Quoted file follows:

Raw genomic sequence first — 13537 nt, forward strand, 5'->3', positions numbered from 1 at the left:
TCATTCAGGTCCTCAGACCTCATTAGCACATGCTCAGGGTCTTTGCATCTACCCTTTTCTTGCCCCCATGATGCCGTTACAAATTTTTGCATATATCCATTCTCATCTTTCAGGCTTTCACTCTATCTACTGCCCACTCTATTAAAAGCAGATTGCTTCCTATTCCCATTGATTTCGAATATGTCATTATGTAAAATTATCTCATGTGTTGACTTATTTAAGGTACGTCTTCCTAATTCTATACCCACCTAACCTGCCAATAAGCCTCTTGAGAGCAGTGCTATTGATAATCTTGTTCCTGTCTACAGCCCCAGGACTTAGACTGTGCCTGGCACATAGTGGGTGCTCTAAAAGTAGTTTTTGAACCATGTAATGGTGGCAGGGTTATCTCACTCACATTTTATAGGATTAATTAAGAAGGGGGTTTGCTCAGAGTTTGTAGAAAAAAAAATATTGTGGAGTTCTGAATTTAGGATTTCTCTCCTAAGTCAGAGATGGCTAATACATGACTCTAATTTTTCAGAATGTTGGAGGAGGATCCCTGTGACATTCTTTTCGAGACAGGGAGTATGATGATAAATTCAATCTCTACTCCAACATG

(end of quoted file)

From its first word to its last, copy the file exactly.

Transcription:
Raw genomic sequence first — 13537 nt, forward strand, 5'->3', positions numbered from 1 at the left:
TCATTCAGGTCCTCAGACCTCATTAGCACATGCTCAGGGTCTTTGCATCTACCCTTTTCTTGCCCCCATGATGCCGTTACAAATTTTTGCATATATCCATTCTCATCTTTCAGGCTTTCACTCTATCTACTGCCCACTCTATTAAAAGCAGATTGCTTCCTATTCCCATTGATTTCGAATATGTCATTATGTAAAATTATCTCATGTGTTGACTTATTTAAGGTACGTCTTCCTAATTCTATACCCACCTAACCTGCCAATAAGCCTCTTGAGAGCAGTGCTATTGATAATCTTGTTCCTGTCTACAGCCCCAGGACTTAGACTGTGCCTGGCACATAGTGGGTGCTCTAAAAGTAGTTTTTGAACCATGTAATGGTGGCAGGGTTATCTCACTCACATTTTATAGGATTAATTAAGAAGGGGGTTTGCTCAGAGTTTGTAGAAAAAAAAATATTGTGGAGTTCTGAATTTAGGATTTCTCTCCTAAGTCAGAGATGGCTAATACATGACTCTAATTTTTCAGAATGTTGGAGGAGGATCCCTGTGACATTCTTTTCGAGACAGGGAGTATGATGATAAATTCAATCTCTACTCCAACATG